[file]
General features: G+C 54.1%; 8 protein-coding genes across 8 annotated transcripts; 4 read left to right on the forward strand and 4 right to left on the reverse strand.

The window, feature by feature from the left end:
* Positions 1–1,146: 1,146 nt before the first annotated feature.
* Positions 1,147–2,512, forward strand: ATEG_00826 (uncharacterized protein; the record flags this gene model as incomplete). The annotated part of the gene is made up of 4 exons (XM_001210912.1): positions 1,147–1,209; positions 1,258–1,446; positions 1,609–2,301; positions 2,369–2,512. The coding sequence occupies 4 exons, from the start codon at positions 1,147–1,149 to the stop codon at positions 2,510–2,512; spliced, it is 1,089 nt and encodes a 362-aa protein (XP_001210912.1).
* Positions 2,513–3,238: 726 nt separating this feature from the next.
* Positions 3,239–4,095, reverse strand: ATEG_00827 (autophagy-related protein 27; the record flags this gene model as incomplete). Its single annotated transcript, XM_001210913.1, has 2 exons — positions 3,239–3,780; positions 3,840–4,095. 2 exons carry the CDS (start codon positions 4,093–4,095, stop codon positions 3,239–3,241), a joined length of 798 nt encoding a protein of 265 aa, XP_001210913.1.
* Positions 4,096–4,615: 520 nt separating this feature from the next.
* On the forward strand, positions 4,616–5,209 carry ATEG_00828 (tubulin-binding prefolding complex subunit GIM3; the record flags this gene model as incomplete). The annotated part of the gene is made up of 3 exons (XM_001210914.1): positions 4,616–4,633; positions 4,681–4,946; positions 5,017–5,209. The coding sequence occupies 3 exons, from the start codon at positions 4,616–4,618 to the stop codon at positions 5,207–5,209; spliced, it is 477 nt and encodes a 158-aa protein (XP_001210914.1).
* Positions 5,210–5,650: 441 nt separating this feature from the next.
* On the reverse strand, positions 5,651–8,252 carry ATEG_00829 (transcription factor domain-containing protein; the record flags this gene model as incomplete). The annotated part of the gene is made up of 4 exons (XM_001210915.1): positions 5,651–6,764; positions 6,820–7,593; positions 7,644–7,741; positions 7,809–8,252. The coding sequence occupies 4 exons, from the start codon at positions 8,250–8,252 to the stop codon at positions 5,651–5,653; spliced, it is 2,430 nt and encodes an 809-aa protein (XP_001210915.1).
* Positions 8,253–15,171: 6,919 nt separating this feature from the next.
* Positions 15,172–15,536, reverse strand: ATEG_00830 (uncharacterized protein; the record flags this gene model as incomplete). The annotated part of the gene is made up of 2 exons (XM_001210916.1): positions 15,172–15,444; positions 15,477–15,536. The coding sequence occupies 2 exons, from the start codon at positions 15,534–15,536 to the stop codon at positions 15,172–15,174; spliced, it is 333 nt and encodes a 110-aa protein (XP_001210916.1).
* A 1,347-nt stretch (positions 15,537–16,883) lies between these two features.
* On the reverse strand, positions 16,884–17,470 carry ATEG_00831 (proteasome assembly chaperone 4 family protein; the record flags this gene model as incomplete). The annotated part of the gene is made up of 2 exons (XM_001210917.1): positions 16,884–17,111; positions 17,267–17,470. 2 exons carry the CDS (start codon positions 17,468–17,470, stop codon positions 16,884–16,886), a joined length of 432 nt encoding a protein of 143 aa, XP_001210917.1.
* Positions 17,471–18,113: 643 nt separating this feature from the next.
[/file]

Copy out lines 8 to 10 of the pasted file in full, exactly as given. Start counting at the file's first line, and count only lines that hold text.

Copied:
* On the forward strand, positions 4,616–5,209 carry ATEG_00828 (tubulin-binding prefolding complex subunit GIM3; the record flags this gene model as incomplete). The annotated part of the gene is made up of 3 exons (XM_001210914.1): positions 4,616–4,633; positions 4,681–4,946; positions 5,017–5,209. The coding sequence occupies 3 exons, from the start codon at positions 4,616–4,618 to the stop codon at positions 5,207–5,209; spliced, it is 477 nt and encodes a 158-aa protein (XP_001210914.1).
* Positions 5,210–5,650: 441 nt separating this feature from the next.
* On the reverse strand, positions 5,651–8,252 carry ATEG_00829 (transcription factor domain-containing protein; the record flags this gene model as incomplete). The annotated part of the gene is made up of 4 exons (XM_001210915.1): positions 5,651–6,764; positions 6,820–7,593; positions 7,644–7,741; positions 7,809–8,252. The coding sequence occupies 4 exons, from the start codon at positions 8,250–8,252 to the stop codon at positions 5,651–5,653; spliced, it is 2,430 nt and encodes an 809-aa protein (XP_001210915.1).